For many, the decision whether to go wood fired sauna or electric heated sauna comes down to a simple preference:
Dials or draft?
Dials refer to the control panel mounted on the outside of our hot room, similar to a control panel for heating our house. Newer technology allows for wifi access, such that one can “fire up” their sauna remotely. Some take great satisfaction with their sauna heater “app:” being able to tell their sauna stove to heat up while driving home from work, or out at a bar. “Who wants to take a sauna?” and with a couple swipes, viola, sauna is heating. For an extremely well detailed review of electric sauna heaters available, click here.
Draft refers to the manual damper on a wood fired sauna stove, a simple manual lever that controls the amount of air entering the fire box which allows the user to control the burn rate of the fire in the firebox. The physical, tactile control of the burn offers many a joyous feeling (in an ever increasing tech driven world).
As sauna becomes more popular, it is interesting to see people’s preferences – dial or draft – as a representation of ones values and lifestyle.
Those into “apps” and gadget technology take comfort and pleasure with looking at a screen when it comes to thinking about their upcoming sauna session. Those more into axes and analog technology take comfort and pleasure with looking at their woodpile when it comes to thinking about their upcoming sauna session.
In rural areas, like island cabins or rural hunting retreats, wood fired saunas are the essential choice. On the edges of the grid, wood is plentiful, electricity is still relatively novel and often is still unreliable, as it comes and goes with the wind. In urban areas, like apartment buildings and rooftop hotels, electric sauna heaters are preferred.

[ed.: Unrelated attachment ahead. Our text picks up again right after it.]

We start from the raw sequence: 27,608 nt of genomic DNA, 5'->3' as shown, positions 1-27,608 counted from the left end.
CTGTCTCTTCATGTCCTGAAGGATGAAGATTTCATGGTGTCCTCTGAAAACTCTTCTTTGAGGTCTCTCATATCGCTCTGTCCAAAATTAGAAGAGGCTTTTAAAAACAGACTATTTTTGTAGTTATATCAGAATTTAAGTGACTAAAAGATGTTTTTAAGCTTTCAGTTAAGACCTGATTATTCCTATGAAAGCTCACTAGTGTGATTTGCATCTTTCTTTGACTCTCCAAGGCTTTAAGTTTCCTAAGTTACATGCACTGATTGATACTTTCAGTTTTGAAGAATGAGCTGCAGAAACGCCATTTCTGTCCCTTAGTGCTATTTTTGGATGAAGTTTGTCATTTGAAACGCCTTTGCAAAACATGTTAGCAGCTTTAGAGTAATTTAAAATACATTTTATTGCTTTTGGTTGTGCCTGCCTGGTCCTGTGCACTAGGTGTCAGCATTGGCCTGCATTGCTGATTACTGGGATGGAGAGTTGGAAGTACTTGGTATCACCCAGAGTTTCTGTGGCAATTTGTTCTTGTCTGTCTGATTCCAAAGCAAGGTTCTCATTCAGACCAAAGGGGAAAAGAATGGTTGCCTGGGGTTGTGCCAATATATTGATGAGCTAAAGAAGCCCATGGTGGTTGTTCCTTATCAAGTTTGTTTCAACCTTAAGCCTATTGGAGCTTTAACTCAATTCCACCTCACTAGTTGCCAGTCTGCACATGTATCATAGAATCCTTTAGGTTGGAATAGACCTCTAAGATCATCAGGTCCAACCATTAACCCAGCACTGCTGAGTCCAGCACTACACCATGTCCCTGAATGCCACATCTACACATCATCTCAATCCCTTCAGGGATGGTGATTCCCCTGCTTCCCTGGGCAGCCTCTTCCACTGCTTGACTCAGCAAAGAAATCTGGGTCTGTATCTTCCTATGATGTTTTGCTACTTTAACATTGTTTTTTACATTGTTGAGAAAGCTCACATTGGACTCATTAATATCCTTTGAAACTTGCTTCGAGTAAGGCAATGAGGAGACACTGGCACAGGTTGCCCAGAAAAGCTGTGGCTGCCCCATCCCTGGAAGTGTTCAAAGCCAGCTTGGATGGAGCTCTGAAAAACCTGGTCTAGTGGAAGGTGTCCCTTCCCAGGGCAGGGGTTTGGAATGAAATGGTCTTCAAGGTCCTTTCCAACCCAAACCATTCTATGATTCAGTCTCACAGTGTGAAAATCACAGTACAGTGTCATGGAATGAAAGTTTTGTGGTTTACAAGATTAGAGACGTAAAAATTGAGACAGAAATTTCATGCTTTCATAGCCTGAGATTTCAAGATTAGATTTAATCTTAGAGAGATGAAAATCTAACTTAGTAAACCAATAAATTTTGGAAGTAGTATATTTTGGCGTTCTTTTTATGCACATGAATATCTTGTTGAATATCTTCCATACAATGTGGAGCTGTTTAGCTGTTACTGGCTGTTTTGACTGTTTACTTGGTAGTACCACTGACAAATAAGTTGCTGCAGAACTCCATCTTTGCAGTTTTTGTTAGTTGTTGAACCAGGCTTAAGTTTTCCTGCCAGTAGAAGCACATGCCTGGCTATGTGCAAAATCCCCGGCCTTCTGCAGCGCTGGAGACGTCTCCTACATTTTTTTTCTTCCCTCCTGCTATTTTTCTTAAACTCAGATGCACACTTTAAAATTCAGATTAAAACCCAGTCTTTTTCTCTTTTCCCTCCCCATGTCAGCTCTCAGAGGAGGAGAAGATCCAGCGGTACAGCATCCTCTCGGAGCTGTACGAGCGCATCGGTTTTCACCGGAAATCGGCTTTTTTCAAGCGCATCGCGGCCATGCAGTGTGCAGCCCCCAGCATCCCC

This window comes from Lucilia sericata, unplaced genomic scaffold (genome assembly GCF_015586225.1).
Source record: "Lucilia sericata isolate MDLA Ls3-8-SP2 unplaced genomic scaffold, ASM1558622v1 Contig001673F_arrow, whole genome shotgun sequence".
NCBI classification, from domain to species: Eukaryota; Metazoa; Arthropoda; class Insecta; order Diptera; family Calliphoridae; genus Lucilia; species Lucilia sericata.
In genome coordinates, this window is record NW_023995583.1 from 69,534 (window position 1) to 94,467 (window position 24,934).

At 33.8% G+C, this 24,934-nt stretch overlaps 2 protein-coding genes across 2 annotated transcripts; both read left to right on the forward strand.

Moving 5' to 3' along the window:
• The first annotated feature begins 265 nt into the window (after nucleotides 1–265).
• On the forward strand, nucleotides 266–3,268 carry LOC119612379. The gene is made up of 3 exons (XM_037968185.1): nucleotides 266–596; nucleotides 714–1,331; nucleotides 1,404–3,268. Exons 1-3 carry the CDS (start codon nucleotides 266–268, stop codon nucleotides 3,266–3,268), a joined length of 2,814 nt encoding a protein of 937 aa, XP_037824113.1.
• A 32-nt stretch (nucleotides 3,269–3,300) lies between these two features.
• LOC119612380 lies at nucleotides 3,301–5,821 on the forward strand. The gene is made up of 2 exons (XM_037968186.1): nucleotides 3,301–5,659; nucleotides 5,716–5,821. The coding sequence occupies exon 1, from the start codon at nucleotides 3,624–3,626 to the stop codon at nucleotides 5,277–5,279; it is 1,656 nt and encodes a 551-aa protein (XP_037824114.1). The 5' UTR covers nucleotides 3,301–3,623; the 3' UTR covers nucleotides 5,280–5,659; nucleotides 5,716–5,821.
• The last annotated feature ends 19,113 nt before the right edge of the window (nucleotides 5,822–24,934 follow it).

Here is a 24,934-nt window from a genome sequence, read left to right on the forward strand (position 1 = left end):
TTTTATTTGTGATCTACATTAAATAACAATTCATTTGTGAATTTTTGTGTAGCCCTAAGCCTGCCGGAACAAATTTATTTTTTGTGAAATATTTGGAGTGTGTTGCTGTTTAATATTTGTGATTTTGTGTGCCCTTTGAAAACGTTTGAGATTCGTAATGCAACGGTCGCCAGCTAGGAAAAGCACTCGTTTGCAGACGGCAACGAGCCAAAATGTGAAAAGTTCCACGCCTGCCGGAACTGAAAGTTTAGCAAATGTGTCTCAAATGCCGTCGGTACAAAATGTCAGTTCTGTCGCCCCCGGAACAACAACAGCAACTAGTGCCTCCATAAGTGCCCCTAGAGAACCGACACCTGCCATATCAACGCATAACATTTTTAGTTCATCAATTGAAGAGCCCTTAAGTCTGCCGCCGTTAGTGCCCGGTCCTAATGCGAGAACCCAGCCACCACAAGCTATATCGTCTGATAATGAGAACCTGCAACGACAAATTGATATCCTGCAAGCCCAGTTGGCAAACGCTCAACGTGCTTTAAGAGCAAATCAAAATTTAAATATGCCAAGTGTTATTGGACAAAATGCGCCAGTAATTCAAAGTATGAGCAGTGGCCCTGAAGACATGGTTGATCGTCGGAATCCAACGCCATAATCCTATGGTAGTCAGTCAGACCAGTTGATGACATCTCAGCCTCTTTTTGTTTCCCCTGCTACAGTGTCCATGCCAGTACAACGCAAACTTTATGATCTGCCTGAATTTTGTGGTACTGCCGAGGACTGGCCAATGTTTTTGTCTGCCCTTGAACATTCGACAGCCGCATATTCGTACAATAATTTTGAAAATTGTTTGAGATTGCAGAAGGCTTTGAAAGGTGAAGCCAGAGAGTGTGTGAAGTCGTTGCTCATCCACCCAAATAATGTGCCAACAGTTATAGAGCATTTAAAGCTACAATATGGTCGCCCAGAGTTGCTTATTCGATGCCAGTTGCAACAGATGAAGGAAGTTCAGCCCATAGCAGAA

Serious sauna enthusiasts will “wrestle to the ground” rationale as to why wood heat as a better heat than electric heat. Regular listeners to the podcast Sauna Talk have heard this sentiment from the voices of sauna experts like Risto Elomaa, President of the International Sauna Association and Jarmo Lehtola, a lifelong sauna enthusiast. Those that have taken thousands of saunas in hundreds of different saunas develop a deeper understanding of how heat works as a function of raising body temperature to induce sweat. Good sweat not from toaster oven heat, but dense penetrating heat.
There are technological implications such as negative ions and fresh air ventilation that come into play via different heat sources to heat our sauna hot rooms. And we aren’t talking infrared light bulbs, we are talking about sauna: an external heat source that heats stones which allow for water to be tossed on these stones to create steam.
Some like the tactile, analog relationship with cutting, splitting, stacking wood. Others consider this drudgery and would rather flip a switch. Some can be blindfolded and let into a sauna hot room and can immediately feel the difference of wood heat vs. electric heat (thermal mass via radiant heat). Good heat is easily felt, but harder to understand because Lampömassa can be subtle yet very powerful.
Others may think this is gibberish.
Finally, there is a deal breaker for many who choose to go with a wood burning sauna heater for their sauna project. The traditional “old school” consideration is that sauna is both a noun (the place) as well as a verb (the experience). Sauna (the place) is often a separate structure, no electricity whatsoever. When we sauna (the experience), a simple candle illuminates the room, and we welcome the warm dancing flame across the wood lined walls and the crackling of fire from the sauna stove, which we created ourselves from firewood, the heat source harvested and created ourselves with our own two hands.
This contributes to the relaxing nature of sauna, a place to completely reset, restore and rejuvenate.
For many, the chopping of wood for fueling our sauna heaters and the carrying of water to our sauna for bathing and löyly (steam) is an indescribable benefit to enjoyment and fulfillment. The health benefits of sauna, from the experience of making heat as much as the practice of enjoying heat.
Enlightenment from a wood fired sauna experience.